Holiday Retirement, the nation’s largest independent living provider, is making a play into the home care space through a new venture called Milo, Senior Housing News has learned.
Bill Thomas, M.D., known for pioneering the Green House model of long-term care, is one of the driving forces behind this initiative, according to the Milo website. Thomas joined Holiday as chief wellness officer in March 2017.
Holiday declined to comment for this article, but the Milo website indicates Holiday leadership will also oversee the fledgling company, formerly known as Silver Chef.
Milo services currently are available in Charlotte, North Carolina, with Orlando, Florida, and Portland, Oregon, listed as the next markets. Services include home visits, meals, and technology.
The concept is that seniors will be able to better thrive at home and age in place by taking advantage of these offerings.
The home services component involves companionship visits three times a week. During these visits, the companion helps client well-being by focusing on four “M.E.S.H.” components: moving, eating, sleeping, and healing.
At each visit, the companion brings meals prepared by professional chefs, designed to be low in sugar, salt, and sauces. Dishes featured on the website include smothered steak with onions and other dishes based on healthy proteins and vegetables.
According to the website, each Milo client will receive a tablet loaded with apps to support and track progress toward M.E.S.H. goals. Milo companions utilize the app to share progress with family members, who can also communicate with the caregivers through the platform.
Services will be offered on a monthly subscription basis, and additional technology such as a wearable fall detection device also will be included in the Milo monthly fee. There is no additional pricing information available via the website currently.
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The $25 Billion Home Care Opportunity
Holiday’s entrance into this space comes as other senior living providers also are seeing the opportunity in private-pay home care, also known as private duty. These services, such as companionship and light housekeeping, are distinct from skilled nursing care that can only be provided by Medicare-certified home health providers.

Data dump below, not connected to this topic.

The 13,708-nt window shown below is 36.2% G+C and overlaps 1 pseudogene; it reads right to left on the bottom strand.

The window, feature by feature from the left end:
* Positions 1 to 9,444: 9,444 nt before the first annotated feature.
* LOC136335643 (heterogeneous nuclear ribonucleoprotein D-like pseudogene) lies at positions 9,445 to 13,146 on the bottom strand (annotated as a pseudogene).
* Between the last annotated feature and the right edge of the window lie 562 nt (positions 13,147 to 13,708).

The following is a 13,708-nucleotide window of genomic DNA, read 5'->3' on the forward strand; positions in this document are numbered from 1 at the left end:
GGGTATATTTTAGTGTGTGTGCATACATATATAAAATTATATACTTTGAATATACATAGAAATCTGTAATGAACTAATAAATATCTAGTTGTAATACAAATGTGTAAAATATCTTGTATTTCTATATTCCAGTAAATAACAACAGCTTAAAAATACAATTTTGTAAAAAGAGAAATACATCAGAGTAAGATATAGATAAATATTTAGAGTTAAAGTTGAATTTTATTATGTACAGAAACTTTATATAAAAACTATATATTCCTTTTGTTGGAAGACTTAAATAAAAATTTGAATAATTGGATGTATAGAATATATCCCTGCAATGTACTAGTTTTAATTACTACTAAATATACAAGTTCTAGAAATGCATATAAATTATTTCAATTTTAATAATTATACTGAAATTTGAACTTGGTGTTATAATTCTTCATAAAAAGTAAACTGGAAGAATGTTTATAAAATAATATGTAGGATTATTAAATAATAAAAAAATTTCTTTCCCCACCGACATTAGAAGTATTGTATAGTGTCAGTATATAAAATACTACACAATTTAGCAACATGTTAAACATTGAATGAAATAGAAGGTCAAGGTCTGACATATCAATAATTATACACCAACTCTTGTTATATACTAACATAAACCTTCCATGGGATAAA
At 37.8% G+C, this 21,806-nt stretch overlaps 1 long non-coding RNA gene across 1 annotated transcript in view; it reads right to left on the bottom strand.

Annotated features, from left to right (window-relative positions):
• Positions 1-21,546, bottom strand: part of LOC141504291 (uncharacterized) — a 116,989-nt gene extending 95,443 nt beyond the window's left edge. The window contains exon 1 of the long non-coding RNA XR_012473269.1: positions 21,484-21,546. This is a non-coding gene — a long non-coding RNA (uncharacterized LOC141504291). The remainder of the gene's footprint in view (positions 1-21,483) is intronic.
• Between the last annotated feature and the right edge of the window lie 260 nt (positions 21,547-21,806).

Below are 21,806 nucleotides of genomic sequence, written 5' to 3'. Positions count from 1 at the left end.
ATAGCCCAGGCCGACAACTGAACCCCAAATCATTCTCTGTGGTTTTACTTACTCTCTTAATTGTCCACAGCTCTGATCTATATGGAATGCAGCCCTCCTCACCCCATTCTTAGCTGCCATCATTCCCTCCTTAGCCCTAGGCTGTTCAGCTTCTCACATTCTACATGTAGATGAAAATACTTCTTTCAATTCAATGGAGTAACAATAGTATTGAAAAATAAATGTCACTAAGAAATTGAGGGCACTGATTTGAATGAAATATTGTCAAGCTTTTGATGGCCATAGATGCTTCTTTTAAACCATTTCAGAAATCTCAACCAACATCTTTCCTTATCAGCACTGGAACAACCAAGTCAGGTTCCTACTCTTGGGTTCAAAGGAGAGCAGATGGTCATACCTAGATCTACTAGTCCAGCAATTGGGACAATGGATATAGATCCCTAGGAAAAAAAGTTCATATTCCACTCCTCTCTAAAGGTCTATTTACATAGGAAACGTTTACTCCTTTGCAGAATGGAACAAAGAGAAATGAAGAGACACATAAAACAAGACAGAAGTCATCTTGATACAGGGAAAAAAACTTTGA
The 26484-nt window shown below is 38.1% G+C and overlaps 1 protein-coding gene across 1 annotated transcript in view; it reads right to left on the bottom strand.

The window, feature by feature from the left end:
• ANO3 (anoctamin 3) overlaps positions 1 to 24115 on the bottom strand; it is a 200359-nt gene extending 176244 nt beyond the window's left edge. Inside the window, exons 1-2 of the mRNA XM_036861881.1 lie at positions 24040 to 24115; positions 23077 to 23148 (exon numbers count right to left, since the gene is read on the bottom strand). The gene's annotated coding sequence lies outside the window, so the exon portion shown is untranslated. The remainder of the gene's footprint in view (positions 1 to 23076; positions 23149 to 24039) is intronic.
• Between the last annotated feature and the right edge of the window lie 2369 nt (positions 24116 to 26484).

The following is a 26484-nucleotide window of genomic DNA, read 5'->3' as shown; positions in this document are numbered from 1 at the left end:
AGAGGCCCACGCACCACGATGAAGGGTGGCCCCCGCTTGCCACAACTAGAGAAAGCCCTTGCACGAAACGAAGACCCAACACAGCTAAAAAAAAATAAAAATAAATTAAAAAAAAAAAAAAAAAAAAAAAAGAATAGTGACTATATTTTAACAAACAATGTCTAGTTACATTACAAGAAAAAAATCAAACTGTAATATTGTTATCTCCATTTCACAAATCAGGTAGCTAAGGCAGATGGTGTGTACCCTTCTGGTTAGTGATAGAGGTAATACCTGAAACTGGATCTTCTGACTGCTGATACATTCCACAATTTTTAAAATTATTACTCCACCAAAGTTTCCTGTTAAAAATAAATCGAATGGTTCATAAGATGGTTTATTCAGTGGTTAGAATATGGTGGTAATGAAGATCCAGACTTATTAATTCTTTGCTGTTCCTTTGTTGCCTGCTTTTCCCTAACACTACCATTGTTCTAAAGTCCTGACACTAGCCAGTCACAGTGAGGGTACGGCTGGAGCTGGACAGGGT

For instance, Maplewood Senior Living recently launched a home care division, seeing it as a way to drive additional revenue as well as create a referral stream into Maplewood senior living communities.
The home care opportunity does appear to be substantial, based on the market size. It could be a $25 billion market within three years, as the population continues to age, according to the calculations of Scott Osborne, founder and managing principal of Osborne Home Care Group, an M&A practice focused on home care.
However, senior living providers entering home care face some steep challenges. These include considerations such as managing a mobile workforce, as well as the need to compete against a growing number of other home care providers that are increasingly well-funded.
Private equity and venture capital firms have been investing heavily in the space. The VCs have sunk major dollars—including $42 million funding rounds—into home care startups that, like Milo, tout their ability to use technology to increase transparency and communication among the care team, while simultaneously driving more efficient business operations. This business model has yet to be proven out, and one high-profile entrant—HomeHero—closed earlier this year, citing high costs after transitioning caregivers from 1099 contract workers to full W2 employees.
There are some aspects of Milo that differentiate it from the home care pack, such as its subscription model. And it appears that Holiday, and Thomas specifically, are emphasizing what sets Milo apart.
Milo brings “a whole new approach to live where you want to, as long as you want to, and how you want to,” Thomas says in a video posted the website.
Written by Tim Mullaney